So long, San Francisco Bulls. We hardly know ya.
Which of course, was a big part of the problem. Not enough people visited the Bulls’ well-past-retirement-age antiquated arena to get to know you. That, combined with other financial woes and the failure to get an infusion of cash were the reasons the Bulls ceased operations.
Their six games still scheduled with the Thunder will be reassigned to other teams. Here’s a few observations about the failure of the Bulls:
* The 73-year-old Cow Palace wasn’t a great place for a team when the Sharks played there in the 1990s, and it didn’t get better with age. A new scoreboard didn’t change that.
* Although the Bulls drew just over 2,200 a game, their loyal fans are disappointed. The players who signed with them are now searching for employment. And anytime a team has to close shop in the middle of a season, its a blow to the league.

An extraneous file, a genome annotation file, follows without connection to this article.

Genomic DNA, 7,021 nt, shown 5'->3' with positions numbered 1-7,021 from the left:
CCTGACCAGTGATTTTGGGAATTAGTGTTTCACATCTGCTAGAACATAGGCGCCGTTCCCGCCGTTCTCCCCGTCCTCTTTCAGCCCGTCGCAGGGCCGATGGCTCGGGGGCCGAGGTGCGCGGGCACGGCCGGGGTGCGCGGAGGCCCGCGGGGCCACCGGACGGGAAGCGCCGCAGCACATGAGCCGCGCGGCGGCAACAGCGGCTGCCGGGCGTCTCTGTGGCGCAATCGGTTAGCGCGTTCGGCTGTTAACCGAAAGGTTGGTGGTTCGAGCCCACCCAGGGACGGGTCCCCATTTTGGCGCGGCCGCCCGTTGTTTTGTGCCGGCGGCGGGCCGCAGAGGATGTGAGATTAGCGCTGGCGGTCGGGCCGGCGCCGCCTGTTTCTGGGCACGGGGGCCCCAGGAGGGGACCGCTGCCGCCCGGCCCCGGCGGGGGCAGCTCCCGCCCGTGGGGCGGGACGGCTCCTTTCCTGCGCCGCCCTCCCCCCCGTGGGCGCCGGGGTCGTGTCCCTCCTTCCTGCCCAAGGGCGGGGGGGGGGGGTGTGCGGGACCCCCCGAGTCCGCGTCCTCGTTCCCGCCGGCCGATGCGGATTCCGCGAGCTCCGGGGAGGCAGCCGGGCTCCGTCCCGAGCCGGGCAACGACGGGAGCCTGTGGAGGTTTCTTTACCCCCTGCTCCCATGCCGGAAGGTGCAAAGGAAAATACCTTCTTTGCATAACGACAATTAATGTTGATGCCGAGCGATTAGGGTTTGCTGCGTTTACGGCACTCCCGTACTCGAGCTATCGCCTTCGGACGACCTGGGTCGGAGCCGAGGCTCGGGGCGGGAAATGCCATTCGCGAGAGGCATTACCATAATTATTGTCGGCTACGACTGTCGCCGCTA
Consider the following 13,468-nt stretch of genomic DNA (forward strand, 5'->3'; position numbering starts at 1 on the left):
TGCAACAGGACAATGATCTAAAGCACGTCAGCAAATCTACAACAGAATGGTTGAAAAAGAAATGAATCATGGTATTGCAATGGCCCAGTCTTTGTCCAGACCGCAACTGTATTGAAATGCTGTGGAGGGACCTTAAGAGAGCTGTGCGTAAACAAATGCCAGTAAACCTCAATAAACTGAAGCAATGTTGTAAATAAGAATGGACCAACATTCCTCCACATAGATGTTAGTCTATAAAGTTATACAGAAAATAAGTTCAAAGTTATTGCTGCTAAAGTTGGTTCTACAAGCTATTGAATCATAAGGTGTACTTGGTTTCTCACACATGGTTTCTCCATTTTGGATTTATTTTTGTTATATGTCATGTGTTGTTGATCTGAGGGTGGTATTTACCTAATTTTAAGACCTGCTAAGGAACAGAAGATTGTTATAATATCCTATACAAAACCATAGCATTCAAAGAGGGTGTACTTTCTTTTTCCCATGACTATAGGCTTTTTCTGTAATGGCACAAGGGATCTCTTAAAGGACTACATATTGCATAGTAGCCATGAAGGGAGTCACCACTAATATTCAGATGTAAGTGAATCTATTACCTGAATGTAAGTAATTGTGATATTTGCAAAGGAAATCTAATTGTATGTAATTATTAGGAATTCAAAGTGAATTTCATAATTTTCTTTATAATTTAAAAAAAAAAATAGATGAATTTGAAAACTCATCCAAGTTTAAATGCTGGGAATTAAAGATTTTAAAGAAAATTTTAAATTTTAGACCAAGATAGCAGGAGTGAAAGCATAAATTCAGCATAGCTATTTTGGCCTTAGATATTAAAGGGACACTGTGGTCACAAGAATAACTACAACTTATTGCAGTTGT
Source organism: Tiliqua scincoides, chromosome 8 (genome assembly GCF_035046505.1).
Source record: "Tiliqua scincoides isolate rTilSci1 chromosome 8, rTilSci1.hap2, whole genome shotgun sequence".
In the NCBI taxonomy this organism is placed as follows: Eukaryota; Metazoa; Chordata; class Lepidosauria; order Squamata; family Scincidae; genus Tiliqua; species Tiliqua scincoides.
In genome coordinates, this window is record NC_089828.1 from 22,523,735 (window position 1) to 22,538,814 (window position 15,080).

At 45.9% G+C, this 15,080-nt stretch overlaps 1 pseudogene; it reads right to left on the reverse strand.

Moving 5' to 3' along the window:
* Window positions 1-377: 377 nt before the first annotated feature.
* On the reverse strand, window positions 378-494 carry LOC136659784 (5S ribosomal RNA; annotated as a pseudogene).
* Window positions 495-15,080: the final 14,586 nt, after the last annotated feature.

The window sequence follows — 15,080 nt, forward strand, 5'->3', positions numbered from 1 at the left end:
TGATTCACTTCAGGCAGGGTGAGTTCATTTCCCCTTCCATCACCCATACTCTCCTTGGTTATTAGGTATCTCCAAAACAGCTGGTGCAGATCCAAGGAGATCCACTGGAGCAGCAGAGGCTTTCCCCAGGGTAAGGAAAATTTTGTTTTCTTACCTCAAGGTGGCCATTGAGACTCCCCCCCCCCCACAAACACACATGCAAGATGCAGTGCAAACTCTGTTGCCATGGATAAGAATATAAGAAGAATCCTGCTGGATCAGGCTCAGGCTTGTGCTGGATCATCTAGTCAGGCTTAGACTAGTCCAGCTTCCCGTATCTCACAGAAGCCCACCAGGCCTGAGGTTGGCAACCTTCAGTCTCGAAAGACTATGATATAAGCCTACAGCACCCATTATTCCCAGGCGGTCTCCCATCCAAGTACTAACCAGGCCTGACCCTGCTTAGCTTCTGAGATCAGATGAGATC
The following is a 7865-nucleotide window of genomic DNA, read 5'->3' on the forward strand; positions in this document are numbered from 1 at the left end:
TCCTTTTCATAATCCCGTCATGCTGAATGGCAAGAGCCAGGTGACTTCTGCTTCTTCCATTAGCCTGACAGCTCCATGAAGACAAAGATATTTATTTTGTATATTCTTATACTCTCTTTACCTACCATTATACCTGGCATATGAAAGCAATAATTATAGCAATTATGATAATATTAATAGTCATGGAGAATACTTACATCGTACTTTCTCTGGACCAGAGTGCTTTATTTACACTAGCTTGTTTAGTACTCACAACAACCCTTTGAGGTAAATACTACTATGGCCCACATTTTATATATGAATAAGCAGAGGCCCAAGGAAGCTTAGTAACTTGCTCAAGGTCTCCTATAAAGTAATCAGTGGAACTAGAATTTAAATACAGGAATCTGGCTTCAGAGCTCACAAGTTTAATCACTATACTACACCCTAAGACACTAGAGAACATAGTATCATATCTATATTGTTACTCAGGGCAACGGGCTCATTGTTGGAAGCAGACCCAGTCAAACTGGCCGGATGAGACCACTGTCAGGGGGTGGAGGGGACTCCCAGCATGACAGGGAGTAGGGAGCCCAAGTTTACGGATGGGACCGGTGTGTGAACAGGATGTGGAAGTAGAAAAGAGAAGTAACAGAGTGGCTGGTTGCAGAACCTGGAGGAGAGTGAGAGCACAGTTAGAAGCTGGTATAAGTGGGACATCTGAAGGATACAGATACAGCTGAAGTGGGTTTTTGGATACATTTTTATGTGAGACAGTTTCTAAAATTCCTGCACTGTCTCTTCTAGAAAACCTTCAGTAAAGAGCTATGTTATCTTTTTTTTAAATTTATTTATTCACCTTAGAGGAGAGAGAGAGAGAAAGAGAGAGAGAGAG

* It’s troubling that the Bulls final interaction with its fans was to tell them they has until Feb. 28 to ask for a refund for purchased tickets. I’m assuming the Bulls had representatives calling people to sell tickets over the past two years, yet those same fans have to call to get their money back after the franchise didn’t deliver its promised product. That’s bull-you-know-what.
* It’s nice to have teams named after big cities, it looks good. But it doesn’t always work, as San Francisco and Chicago Express have shown in recent years. To be fair, the Cincinnati Cyclones are an example of a big-city team doing fine. But a medium-sized market with a decent venue and a desire for pro sports is still the best bet for success.
* The feeding frenzy to grab the Bulls good players has begun as the Florida Everblades signed defenseman Eriks Sevcenko on Tuesday. They have a few forwards the Thunder should look at, such as Dean Ouellet and Brett Findlay.